'Dramatic Shift' in US Map of Heart-Disease Mortality

Marlene Busko

March 28, 2016

ATLANTA, GA — Whereas 40 years ago, people living in the Northeast United States had the highest rates of death from heart disease, this has changed "dramatically," so that now this is true for people living in the Deep South, according to new research[1]. Moreover, the difference between the counties with the greatest vs smallest decline in cardiac deaths has doubled.

"The sweeping geographic changes in heart-disease mortality observed over a relatively short period of time, with a shift of high-rate counties from the Northeast to the Deep South, suggest that systematic changes may have occurred in a variety of biomedical, behavioral, and socioenvironmental factors," Dr Michele Casper (Centers for Disease Control and Prevention, Atlanta, GA) and colleagues write in their article that was published March 21, 2016 in Circulation.

"These results . . . provide important information for tailoring clinical heart-disease prevention and treatment services and policies to communities with the greatest burdens," according to the authors.

Continuing socioeconomic and racial disparities in behavioral risk factors and the experience of inequality underlie these geographic changes, Dr Donald A Barr (Stanford University School of Medicine, CA) writes in an accompanying editorial[2]. "As physicians we need to be able to incorporate this understanding into our own practice, while also ensuring that future physicians will gain this understanding as part of their medical education," he urges.

AHA spokesperson Dr Martha L Daviglus (University of Illinois at Chicago) told heartwire from Medscape that "the key implications of these findings are that use of national data alone can mask key patterns in heart-disease disparities." Thus, in addition to national strategies to try to lower the rate of death from heart disease, targeted, local strategies are needed.

Regional Differences in Heart-Disease Deaths

Although the dramatic decline in deaths from heart disease in the US over the past 4 decades is well documented, it is still the leading cause of death, and no study has systematically zoomed in on long-term regional differences.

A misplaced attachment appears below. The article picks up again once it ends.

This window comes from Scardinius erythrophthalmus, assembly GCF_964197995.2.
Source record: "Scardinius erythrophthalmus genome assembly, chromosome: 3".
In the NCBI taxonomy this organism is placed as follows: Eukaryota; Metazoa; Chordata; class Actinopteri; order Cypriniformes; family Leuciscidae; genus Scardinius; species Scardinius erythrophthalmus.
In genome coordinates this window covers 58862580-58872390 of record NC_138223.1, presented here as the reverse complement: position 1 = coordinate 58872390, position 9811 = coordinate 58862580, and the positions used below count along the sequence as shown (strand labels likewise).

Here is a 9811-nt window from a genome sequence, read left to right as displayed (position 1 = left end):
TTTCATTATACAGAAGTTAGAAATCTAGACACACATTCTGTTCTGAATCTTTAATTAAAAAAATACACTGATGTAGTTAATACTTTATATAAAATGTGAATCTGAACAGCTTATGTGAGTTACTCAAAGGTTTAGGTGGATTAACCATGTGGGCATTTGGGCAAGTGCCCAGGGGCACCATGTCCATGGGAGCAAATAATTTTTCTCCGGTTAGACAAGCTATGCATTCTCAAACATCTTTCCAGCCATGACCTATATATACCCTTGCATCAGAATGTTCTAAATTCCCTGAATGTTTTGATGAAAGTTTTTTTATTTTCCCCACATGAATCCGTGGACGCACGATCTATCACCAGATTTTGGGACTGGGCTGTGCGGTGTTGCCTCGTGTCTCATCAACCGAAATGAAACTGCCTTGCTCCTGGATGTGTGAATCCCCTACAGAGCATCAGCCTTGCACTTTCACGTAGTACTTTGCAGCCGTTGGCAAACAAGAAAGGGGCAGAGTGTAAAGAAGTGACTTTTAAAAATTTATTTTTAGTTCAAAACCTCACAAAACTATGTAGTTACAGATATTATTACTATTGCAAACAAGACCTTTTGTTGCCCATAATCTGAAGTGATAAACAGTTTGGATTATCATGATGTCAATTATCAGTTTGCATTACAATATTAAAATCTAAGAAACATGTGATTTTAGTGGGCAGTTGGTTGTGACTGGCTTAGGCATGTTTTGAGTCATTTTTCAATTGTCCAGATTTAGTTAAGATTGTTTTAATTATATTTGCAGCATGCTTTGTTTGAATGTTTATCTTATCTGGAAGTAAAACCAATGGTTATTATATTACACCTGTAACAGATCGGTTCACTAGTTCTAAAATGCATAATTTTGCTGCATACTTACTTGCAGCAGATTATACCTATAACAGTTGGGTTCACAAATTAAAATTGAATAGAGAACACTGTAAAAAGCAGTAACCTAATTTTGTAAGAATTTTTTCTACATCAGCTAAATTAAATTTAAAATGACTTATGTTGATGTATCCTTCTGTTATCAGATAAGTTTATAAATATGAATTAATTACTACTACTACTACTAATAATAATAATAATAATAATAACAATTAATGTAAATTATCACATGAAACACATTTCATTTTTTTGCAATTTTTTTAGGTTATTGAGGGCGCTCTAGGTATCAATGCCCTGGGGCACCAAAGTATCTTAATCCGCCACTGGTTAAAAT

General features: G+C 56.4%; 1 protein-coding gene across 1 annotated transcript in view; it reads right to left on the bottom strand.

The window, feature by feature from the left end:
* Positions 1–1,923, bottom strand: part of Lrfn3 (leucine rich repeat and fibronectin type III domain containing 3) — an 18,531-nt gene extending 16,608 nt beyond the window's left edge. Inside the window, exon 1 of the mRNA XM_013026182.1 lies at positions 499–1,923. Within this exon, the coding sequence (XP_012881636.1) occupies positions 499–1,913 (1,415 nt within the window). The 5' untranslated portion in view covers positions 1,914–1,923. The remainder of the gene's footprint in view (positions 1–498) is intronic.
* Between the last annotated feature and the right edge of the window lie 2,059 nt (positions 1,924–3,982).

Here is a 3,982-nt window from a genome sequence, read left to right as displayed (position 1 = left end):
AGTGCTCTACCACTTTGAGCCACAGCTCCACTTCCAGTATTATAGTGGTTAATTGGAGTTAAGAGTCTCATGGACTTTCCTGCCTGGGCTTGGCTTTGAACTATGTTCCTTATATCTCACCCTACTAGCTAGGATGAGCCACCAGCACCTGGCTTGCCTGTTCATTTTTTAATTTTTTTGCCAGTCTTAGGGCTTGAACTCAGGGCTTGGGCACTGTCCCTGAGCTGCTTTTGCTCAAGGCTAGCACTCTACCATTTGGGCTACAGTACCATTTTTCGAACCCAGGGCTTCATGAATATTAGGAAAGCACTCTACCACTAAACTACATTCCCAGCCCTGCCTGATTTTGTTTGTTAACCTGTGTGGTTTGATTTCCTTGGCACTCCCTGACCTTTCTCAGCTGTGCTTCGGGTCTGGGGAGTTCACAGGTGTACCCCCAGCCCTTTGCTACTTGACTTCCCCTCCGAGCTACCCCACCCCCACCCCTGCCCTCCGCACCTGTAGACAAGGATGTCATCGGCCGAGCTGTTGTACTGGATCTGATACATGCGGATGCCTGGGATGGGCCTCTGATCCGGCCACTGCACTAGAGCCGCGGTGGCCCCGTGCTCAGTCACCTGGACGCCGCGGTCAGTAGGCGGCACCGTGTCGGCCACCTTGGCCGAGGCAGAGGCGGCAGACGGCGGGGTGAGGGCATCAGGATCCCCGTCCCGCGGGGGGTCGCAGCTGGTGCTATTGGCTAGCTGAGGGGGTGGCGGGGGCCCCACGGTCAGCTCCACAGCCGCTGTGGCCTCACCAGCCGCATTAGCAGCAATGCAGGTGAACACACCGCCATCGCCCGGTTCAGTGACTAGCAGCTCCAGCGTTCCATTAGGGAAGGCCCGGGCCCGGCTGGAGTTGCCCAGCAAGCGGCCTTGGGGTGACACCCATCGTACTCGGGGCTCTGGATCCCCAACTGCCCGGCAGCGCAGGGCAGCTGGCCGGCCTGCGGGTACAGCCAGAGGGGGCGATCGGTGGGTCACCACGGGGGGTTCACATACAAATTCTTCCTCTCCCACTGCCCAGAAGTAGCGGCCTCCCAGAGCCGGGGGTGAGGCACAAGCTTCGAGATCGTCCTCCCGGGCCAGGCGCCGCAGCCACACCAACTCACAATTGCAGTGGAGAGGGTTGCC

Casper and colleagues analyzed deaths from heart disease (defined as excluding stroke) during 1973 to 2010 in individuals who were 35 or older and lived in 3099 counties in the 48 contiguous states.

At the beginning of the study (1973–1974), the counties with the highest age-standardized heart-disease death rates (top quintile) were located in the Northeast through much of Appalachia, the Midwest, and coastal areas of North Carolina, South Carolina, and Georgia.

By the end of the study (2009–2010), many counties in the South and southern Appalachians had the highest heart-disease mortality rates.

The percentage of counties with the highest heart-disease mortality fell in the North (from 48% to 4%) and the Midwest (from 17% to 6%), but increased in the South (from 24% to 38%).

Counties with the slowest declines in heart-disease mortality (9.2%–49.6%) were mainly in the southern states of Alabama, Mississippi, Louisiana, Arkansas, Oklahoma, and parts of Texas. Counties with the fastest declines (64.1%–83.4%) were largely in the northern part of the United States, as well as Florida and South Carolina.

Although Casper et al did not delve into reasons behind the geographic differences in death rates, Barr points to racial and socioeconomic disparities and a slower decline in heart failure.

As a result of declining rates of smoking, better control of cholesterol levels, and rising rates of obesity, diabetes, and hypertension, deaths from heart disease are increasingly due to heart failure as opposed to coronary heart disease, he writes. Further, "this shift disproportionately impacts blacks and others with lower levels of education, population groups found disproportionately in southern states," he explains.

The authors have no relevant financial relationships. Barr receives royalties from Johns Hopkins University Press for three textbooks he has written that relate to the material discussed in the article.


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